By Peter J. McDonnell, MD
By Peter J. McDonnell, MD
Elon Musk-the billionaire tech entrepreneur-asserts “the future of humanity is going to bifurcate. Either it’s going to become multiplanetary, or it’s going to remain confined to one planet and eventually there’s going to be an extinction event.”
Possible catalysts for causing our extinction, he thinks, includes Iranian nukes, engineered viruses, or a wayward asteroid.1 Probably some would add food from Chipotle to this list. But whatever the exact precipitating event, Musk has planned a solution. He will retire on Mars.
Unusual retirement choice
Mars differs from Florida in many ways, though it is known the indigenous inhabitants of our neighbor planet have the same unearthly green hue as the golf pants of many Florida retirees.
Musk is considered a charismatic visionary by many, who think he can accomplish anything he sets his mind to, including building internet companies, electric vehicles, and space rockets that land on barges in the ocean.
But there are some major hurdles for Musk’s Mars project. One of particular interest to ophthalmologists is the risk to the vision of those who are exposed to the weightlessness of space for prolonged periods. A recent study seemed to confirm the problem relates to intracranial pressure.2
Scientists at UT Southwestern Medical Center enlisted patients who had been cured of cancers with the aid of permanently implanted Ommaya reservoirs-devices that facilitate the introduction of medicines into the cerebrospinal fluid (CSF) or the removal of excess CSF. This device allowed the measurement of intracranial pressure in real time while subjects were in 20-second periods of weightlessness aboard the NASA parabolic aircraft (aka “the vomit comet”).
CSF pressure is higher in low gravity than when patients are standing or sitting on earth, although it is somewhat lower than when subjects were sleeping on earth. In the weightlessness of space, the investigators believe, the diurnal changes of CSF pressure seen on earth no longer occur, because human physiology responds as though we are constantly lying down.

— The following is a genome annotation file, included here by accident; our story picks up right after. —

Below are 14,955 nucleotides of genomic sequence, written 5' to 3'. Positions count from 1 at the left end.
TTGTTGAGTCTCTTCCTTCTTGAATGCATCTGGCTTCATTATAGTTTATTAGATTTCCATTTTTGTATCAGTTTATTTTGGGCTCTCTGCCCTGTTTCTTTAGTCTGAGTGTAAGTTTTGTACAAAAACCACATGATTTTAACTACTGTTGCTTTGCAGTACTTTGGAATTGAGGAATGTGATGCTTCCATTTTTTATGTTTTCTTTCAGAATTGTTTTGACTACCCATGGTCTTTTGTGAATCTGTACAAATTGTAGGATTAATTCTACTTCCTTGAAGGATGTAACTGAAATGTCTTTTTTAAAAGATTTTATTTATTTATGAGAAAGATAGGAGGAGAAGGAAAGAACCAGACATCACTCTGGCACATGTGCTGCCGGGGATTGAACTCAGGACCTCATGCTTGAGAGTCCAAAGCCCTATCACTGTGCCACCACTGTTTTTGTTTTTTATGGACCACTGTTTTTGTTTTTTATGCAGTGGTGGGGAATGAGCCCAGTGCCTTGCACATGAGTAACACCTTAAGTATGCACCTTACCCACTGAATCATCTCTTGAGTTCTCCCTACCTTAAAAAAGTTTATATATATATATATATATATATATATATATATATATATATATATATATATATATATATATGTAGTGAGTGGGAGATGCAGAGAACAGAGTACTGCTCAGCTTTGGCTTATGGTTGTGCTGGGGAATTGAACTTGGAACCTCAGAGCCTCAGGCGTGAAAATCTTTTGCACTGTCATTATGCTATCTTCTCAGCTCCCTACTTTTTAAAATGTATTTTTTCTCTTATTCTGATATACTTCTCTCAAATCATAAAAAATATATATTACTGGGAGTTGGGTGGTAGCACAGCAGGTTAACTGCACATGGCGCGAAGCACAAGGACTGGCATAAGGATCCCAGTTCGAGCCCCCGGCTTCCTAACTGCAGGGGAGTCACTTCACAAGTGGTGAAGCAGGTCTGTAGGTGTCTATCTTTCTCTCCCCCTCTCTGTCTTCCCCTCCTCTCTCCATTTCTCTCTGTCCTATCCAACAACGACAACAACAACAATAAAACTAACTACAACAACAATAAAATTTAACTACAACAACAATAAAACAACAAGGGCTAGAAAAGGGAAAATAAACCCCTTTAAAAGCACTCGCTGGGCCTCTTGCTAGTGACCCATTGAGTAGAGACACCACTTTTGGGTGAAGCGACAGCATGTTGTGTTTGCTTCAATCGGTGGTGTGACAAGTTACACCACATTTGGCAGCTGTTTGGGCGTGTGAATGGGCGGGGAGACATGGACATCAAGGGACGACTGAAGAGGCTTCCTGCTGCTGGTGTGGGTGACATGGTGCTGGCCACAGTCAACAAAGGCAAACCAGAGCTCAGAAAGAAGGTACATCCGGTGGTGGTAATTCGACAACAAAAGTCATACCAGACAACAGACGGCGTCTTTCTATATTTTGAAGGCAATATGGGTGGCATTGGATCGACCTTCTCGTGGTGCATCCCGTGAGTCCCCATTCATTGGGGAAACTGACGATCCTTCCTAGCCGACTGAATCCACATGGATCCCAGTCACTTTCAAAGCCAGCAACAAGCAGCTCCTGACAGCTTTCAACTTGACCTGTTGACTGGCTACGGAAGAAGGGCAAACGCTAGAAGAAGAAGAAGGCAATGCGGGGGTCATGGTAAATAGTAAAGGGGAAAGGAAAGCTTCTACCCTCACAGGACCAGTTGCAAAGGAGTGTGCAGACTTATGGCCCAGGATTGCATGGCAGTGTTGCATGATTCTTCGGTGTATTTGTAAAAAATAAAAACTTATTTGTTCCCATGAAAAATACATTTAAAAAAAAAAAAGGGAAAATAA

All people floating in space don’t seem to suffer ill effects from this but some do, and according to NASA, the changes can be permanent. In 2005, after 6 months on the International Space Station, astronaut John Phillips landed on earth with an acuity of 20/100. After 6 months back on mother earth, his vision had only improved “a little” and he now wears glasses. Scott Kelly spent a full year in space, and he went from having uncorrected acuity exceeding 20/20 to being spectacle-dependent (details are not given).
Phillips-we are told in an article3 in The Atlantic with the disturbing (to me) title of “Would You Give Up Perfect Vision for a Trip to Space?”-says the opportunity to be in space was worth the permanent decrease in vision. I suppose some might be tempted to say the trade is a reasonable one: Accept a significant likelihood of permanent loss of vision in return for the opportunity to be a pioneer in space travel.
To me, however, the ethics of a space agency-governmental (like NASA) or private (like Musk’s SpaceX)-allowing young astronauts to knowingly put themselves in that situation is not acceptable. What happened to the gravity simulation from centripetal forces generated by rotating-space vehicles or other strategies to provide the environment our physiologies apparently require?
2. Lawley JS et al. Effect of gravity and microgravity on intracranial pressure. The Journal of Physiology. 16 Jan. 2017. Doi:10.1113/JP273557